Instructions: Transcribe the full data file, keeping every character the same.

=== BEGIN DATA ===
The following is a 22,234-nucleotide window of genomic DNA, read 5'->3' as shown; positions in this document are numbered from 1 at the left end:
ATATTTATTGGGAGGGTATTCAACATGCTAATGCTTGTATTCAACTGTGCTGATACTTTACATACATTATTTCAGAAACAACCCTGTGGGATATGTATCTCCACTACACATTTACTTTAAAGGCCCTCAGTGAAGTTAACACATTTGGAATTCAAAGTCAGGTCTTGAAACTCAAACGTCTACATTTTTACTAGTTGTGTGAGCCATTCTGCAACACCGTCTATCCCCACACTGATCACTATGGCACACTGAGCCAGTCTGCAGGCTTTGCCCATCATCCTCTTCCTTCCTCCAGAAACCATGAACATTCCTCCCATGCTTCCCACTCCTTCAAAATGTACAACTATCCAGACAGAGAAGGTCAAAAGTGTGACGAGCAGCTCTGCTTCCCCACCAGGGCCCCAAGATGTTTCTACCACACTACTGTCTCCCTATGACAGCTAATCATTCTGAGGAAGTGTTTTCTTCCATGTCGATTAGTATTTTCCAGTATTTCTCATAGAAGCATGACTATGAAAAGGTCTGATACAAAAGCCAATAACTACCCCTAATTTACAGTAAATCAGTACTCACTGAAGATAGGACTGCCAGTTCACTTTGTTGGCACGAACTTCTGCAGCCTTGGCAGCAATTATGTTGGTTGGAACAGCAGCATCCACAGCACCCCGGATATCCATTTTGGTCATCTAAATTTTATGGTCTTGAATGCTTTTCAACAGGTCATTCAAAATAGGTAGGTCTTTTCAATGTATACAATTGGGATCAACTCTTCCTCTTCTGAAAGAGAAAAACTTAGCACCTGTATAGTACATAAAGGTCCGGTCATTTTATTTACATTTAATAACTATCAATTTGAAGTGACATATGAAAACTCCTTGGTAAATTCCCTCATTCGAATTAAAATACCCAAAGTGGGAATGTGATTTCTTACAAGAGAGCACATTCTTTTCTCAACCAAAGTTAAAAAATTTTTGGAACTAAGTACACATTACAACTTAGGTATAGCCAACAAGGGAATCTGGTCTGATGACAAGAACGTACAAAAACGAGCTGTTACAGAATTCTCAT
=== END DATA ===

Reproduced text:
The following is a 22,234-nucleotide window of genomic DNA, read 5'->3' as shown; positions in this document are numbered from 1 at the left end:
ATATTTATTGGGAGGGTATTCAACATGCTAATGCTTGTATTCAACTGTGCTGATACTTTACATACATTATTTCAGAAACAACCCTGTGGGATATGTATCTCCACTACACATTTACTTTAAAGGCCCTCAGTGAAGTTAACACATTTGGAATTCAAAGTCAGGTCTTGAAACTCAAACGTCTACATTTTTACTAGTTGTGTGAGCCATTCTGCAACACCGTCTATCCCCACACTGATCACTATGGCACACTGAGCCAGTCTGCAGGCTTTGCCCATCATCCTCTTCCTTCCTCCAGAAACCATGAACATTCCTCCCATGCTTCCCACTCCTTCAAAATGTACAACTATCCAGACAGAGAAGGTCAAAAGTGTGACGAGCAGCTCTGCTTCCCCACCAGGGCCCCAAGATGTTTCTACCACACTACTGTCTCCCTATGACAGCTAATCATTCTGAGGAAGTGTTTTCTTCCATGTCGATTAGTATTTTCCAGTATTTCTCATAGAAGCATGACTATGAAAAGGTCTGATACAAAAGCCAATAACTACCCCTAATTTACAGTAAATCAGTACTCACTGAAGATAGGACTGCCAGTTCACTTTGTTGGCACGAACTTCTGCAGCCTTGGCAGCAATTATGTTGGTTGGAACAGCAGCATCCACAGCACCCCGGATATCCATTTTGGTCATCTAAATTTTATGGTCTTGAATGCTTTTCAACAGGTCATTCAAAATAGGTAGGTCTTTTCAATGTATACAATTGGGATCAACTCTTCCTCTTCTGAAAGAGAAAAACTTAGCACCTGTATAGTACATAAAGGTCCGGTCATTTTATTTACATTTAATAACTATCAATTTGAAGTGACATATGAAAACTCCTTGGTAAATTCCCTCATTCGAATTAAAATACCCAAAGTGGGAATGTGATTTCTTACAAGAGAGCACATTCTTTTCTCAACCAAAGTTAAAAAATTTTTGGAACTAAGTACACATTACAACTTAGGTATAGCCAACAAGGGAATCTGGTCTGATGACAAGAACGTACAAAAACGAGCTGTTACAGAATTCTCAT